Making Algebra easier for you!

Connecting Slope to Real Life

Why do we need to find the slope of a line in real life?

The slope of a line tells us how something changes over time. If we find the slope we can find the **rate of change** over that period.

This can be applied to many real life situations.

Take a look at the following graph.

This graph shows how John's savings account balance has changed over the course of a year. We can see that he opened his account with $300 and by the end of the first month he had saved $100. By the end of the 12 month time span, John had $1500 in his savings account.

John may want to analyze his finances a little more and figure out about how much he was saving per month. This is called the **rate of change** per month.

By finding the slope of the line, we would be calculating the rate of change.

We can't count the rise over the run like we did in the calculating slope lesson because our units on the x and y axis are not the same. In most real life problems, your units will not be the same on the x and y axis. So, we need another method!

We will need to use a formula for finding slope given two points.

If you've never used this formula before, please visit our page on using the slope formula.

Let's take a look at John's graph again. John would like to find out how much money he saved per month for the year.

In other words, John wants to know the **rate of change** per month. We are finding out how much John's account changes per month (on average).

We see that his starting balance is $300. On the graph, this point is (0,300)

His ending account balance (on month 12) is $1500. This point is (12, 1500).

Therefore, our two ordered pairs are (0,300) and (12, 1500).

We can now use the slope formula to find the slope of the line. The slope is the rate of change from one month to the next.

Take a look at how this can be solved.

The slope is equal to 100. This means that the rate of change is $100 per month.

Therefore, John saves on average, $100 per month for the year.

This gives us an "overview" of John's savings per month.

Let's take a look at another example that does not involve a graph.

In 1998, Linda purchased a house for $144,000. In 2009, the house was worth $245,000. Find the average annual rate of change in dollars per year in the value of the house. Round your answer to the nearest dollar. (Let x = 0 represent 1990)

For this problem, we don't have a graph to refer to in order to identify the two ordered pairs. Therefore, we must find two ordered pairs within the context of this problem.

I am given information about the year in which Linda purchased a house and the amount that the house is worth. Since these two items are related, I can write them as an ordered pair.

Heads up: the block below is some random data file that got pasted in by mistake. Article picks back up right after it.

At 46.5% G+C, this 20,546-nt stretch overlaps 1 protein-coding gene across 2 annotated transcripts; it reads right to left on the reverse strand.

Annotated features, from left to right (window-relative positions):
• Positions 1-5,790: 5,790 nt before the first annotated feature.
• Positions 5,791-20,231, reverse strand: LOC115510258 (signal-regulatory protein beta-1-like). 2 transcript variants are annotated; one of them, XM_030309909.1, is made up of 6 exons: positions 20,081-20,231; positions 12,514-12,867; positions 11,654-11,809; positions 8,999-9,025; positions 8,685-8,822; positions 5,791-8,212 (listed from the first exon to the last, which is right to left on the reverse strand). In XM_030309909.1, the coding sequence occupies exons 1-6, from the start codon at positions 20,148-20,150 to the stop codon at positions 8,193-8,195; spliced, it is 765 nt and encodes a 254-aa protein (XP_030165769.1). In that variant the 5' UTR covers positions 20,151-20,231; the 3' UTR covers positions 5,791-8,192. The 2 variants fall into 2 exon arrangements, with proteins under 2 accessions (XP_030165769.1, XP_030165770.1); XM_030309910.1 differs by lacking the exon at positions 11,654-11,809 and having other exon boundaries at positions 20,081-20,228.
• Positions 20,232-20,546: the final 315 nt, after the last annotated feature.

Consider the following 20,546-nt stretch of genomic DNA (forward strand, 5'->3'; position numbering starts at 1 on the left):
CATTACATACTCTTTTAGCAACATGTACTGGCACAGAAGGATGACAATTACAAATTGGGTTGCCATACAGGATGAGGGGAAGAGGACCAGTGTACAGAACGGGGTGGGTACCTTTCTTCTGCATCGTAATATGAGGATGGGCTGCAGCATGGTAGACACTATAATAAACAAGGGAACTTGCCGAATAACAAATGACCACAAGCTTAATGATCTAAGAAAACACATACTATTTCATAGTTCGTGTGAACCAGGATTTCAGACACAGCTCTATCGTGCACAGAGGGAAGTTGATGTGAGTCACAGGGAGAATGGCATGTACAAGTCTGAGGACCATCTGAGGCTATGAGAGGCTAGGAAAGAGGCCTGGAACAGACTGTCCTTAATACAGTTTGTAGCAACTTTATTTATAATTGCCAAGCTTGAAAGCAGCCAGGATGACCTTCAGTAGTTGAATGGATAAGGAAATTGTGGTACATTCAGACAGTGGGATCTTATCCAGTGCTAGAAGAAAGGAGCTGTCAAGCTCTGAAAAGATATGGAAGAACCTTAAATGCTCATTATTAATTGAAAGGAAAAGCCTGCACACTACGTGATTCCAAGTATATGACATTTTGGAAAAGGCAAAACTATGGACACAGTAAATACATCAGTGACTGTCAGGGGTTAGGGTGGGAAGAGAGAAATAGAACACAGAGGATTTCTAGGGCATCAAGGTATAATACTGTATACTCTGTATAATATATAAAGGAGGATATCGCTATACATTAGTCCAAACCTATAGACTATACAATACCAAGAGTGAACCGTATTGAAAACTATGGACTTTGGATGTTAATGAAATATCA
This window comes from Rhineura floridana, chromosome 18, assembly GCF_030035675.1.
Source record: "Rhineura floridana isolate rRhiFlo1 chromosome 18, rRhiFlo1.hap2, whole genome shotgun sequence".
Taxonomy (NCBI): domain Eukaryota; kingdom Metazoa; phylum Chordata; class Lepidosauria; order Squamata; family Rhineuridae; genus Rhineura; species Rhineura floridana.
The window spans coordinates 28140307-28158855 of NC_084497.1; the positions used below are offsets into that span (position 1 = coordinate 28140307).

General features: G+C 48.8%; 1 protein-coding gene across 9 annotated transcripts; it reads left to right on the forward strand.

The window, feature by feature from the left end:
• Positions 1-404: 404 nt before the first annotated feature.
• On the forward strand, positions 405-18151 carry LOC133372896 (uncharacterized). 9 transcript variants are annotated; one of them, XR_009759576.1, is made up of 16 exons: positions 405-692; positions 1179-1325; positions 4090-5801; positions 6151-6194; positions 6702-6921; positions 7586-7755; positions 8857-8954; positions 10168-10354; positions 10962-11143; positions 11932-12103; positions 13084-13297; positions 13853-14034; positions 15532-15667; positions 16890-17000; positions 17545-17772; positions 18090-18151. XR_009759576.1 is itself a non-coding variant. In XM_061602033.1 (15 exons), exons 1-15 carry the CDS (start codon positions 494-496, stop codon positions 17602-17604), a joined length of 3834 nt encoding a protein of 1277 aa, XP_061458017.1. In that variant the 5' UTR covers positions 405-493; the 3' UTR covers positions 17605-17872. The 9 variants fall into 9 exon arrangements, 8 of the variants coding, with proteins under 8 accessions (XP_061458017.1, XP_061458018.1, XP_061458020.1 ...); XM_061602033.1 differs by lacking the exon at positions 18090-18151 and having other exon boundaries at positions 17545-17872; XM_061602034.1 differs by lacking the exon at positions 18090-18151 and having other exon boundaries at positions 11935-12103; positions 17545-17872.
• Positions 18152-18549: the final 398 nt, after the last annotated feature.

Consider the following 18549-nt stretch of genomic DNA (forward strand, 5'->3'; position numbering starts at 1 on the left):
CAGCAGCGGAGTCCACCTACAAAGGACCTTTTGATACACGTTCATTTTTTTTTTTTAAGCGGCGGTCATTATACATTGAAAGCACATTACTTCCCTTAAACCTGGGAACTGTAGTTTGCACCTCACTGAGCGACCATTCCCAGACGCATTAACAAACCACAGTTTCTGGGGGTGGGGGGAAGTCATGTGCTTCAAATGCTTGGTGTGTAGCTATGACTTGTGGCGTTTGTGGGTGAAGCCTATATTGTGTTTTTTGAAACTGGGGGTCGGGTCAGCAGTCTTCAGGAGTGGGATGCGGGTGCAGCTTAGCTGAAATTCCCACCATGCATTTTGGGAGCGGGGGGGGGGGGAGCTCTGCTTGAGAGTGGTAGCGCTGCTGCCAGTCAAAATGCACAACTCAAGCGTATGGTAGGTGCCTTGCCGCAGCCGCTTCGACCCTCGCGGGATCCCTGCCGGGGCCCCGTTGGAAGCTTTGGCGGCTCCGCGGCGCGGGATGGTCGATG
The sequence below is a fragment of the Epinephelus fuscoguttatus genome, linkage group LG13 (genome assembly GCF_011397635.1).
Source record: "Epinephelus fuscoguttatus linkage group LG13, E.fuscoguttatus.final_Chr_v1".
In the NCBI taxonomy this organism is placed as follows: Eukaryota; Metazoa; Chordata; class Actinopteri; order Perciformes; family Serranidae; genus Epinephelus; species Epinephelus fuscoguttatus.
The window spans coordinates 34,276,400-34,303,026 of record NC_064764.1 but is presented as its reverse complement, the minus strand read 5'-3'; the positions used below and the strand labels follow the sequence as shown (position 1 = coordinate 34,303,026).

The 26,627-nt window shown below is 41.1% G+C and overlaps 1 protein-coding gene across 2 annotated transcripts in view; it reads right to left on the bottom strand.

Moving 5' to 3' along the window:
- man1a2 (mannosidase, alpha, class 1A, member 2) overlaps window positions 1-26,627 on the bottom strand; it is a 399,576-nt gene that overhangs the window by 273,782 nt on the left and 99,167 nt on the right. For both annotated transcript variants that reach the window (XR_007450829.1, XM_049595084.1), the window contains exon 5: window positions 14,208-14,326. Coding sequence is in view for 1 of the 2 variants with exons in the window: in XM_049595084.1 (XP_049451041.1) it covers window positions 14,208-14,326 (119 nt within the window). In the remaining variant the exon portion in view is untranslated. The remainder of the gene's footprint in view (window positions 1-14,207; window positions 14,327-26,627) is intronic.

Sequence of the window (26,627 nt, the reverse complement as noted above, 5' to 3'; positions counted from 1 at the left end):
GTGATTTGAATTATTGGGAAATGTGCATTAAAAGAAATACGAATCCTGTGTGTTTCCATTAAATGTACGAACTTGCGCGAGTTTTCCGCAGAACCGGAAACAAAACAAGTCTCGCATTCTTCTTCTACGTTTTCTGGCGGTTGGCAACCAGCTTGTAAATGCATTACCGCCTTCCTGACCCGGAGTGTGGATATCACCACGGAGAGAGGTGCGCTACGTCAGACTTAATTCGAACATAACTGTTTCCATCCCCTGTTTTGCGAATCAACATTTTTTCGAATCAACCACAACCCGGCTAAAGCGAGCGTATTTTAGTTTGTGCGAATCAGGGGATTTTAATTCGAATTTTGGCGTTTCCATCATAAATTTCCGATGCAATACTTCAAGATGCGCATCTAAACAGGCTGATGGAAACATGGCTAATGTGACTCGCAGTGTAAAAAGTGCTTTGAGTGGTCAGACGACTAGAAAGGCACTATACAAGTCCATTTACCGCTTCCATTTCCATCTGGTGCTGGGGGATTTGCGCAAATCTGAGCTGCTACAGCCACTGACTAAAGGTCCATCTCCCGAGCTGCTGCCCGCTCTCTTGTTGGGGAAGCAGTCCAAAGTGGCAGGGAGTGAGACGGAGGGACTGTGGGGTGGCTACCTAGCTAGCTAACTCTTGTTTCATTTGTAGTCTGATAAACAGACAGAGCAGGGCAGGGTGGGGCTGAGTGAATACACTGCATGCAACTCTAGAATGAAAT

If time is involved (time of day, months, years...) it will always be your x coordinate!

Time is always an x value.

Another thing that I would like to point out is the statement (Let x = 0 represent 1990)

*Believe it or not, mathematicians don't like to work with large numbers. So, instead of working with the actual year, we are going to use a substitution. It says, let x = 0 represent 1990. This is most likely the initial year or the year the house was built.

The substitutions are as follows:

0 = 1990

1 = 1991

2 = 1992

3 = 1992

And so on...

Let's solve.

Let x = year

Let y = amount

**Step 1:** Write two ordered pairs:

(8, 144,000) (In 1998, she purchased the house for $144,000)

(19, 245,000) (In 2009 (19 years after 1990) the house is worth $245,000)

**Step 2:** Use the slope formula to find the slope.

Linda's average annual rate of change if $9,182 dollars per year.

This means that on average, the value of her house increased by $9,182 dollars per year.

Now let's take a look at one more example where all we are given is a graph. We must pay close attention to the graph in order to solve the problem.

Let's take a look.

The following graph represents Karen's Marathon.

1. What is the rate of change for interval A?

2. Explain what you think may have happened during interval C.

3. If the rate of change for interval A had remained constant throughout the whole marathon, how long would it have taken Karen to finish the marathon? (There are 26 miles in a marathon).

1. What is the rate of change for interval A?

Notice that interval is from the beginning to 1 hour.

**Step 1:** Identify the two points that cover interval A.

The first point is (0,0) and the second point is (1,6).

**Step 2:** Use the slope formula to find the slope, which is the rate of change.

2. Explain what you think may have happened during interval C.

During interval C, Karen took a break and stopped running. During that 1/2 hour time period, her distance did not increase.

3. If the rate of change for interval A had remained constant throughout
the whole marathon, how long would it have taken Karen to finish the
marathon? (There are 26 miles in a marathon)

The three examples above demonstrated three different ways that a rate of change problem may be presented.

Just remember, that rate of change is a way of asking for the slope in a real world problem. Real life problems are a little more challenging, but hopefully you now have a better understanding.

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